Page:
US Patent 6819474 - Quantum Switches and Circuits

Peirce / Beil / Ketner

View the patent (PDF) View the patent marketing abstract (2012)

A Texas Tech University press release about the patent follows below.


Date: March 28, 2005
CONTACT: Scott Slemmons,

LUBBOCK - Two Texas Tech investigators have received a patent for a new concept for computer logic switches that could revolutionize computing in the 21st century.

Dr. Kenneth Laine Ketner, Paul Whitfield Horn Professor and director of the Institute for Studies in Pragmaticism at Texas Tech, and Dr. Ralph G. Beil, an institute member, have designed new methods and switches that have been trademarked as Trisistors.

While most of today's computers operate on a binary system, the patent describes a trinary system that includes binary capabilities, but which also supports additional features allowing computers to work faster and more flexibly.

Trisistors and associated methods were inspired in part by the work of an early 20th century physicist, chemist, and logician, Charles S. Peirce. An internationally recognized scientist employed by the U.S. government, Peirce was one of the earliest members of the U.S. National Academy of Sciences.

Credited with early discoveries in computing and artificial intelligence, he referred to his approach in general as Pragmaticism. He developed the theory of signs, a proposal for understanding communication, meaning, logic and intelligence.

"We have shown that Peirce's theory of signs can be applied directly to elementary particle interactions," said Beil, the senior author of the patent. "An aspect of our patent is that elementary particles such as photons and electrons can be used as carriers and processors of information. This is also proposed in previous designs; however, those designs involve multiparticle or parallel states with two (binary) values. Our designs involve single particles or sequential states with possibly more than two values each."

Ketner said the technology can be implemented using current laboratory methods.

"The patent also includes a general procedure for designing future devices," he said. "We refer to this as the PBK (Peirce-Beil-Ketner) Method. We think this approach will facilitate development of additional trinary devices."

Beil emphasized that the patent gives designs for, not the next generation of computers, but the generation after that. Ketner proposes that the PBK method may be useful in the further study and application of artificial intelligence.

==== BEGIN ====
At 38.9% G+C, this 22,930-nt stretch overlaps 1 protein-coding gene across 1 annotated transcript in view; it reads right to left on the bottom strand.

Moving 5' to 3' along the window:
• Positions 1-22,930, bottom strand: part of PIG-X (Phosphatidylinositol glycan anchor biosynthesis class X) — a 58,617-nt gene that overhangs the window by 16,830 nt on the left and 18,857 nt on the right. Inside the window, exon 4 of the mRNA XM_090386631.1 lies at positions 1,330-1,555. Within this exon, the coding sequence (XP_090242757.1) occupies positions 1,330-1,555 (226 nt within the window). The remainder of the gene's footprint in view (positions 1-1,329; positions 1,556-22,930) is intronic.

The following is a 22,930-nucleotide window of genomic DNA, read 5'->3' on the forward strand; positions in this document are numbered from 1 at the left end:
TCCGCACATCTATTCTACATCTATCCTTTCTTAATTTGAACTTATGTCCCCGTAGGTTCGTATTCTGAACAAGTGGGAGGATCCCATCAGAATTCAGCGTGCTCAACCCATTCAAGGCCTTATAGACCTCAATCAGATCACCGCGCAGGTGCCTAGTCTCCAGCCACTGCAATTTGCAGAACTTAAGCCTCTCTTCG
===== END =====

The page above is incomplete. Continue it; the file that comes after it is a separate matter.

A Texas Limited Liability Company, ArisbeTools LLC, has been formed by Texas Tech University, the inventors and supporters. It will hold the patent and other associated intellectual property.

Dr. William Marcy, who holds an interdisciplinary doctorate in engineering and computer science and is provost at Texas Tech University, said the new patented technology will greatly expand the tradeoffs between the quantity of data that can be computed and the speed at which the computation can be made.

"The computing capability of a laptop today could be handled in a device the size of a dime," he said, "and the laptop of the future could have the computing capability of one of today's supercomputers."

Marcy said the research represents the modern-day equivalent to the invention of transistors, which replaced vacuum tubes in electronic devices in the 1960s. From transistors came the integrated circuit technology that drives hundreds of electronic devices now in everyday use.

"I believe that Ketner and Beil have reached that same point in understanding that will lead to a new revolution in electronics," Marcy said. "Imagine where we were in 1960 and then extrapolate to where we are today. That is the significance of this patent."

Beil and Ketner have recently published two articles in The International Journal of Theoretical Physics which show how Peirce's logic applies to the description of single particle quantum states.


Note: The U.S. Patent No. for the new switch is 6819474

CONTACT: Kenneth Laine Ketner, director of the Institute for Studies in Pragmaticism, Texas Tech University, (806) 742-3128, or e-mail

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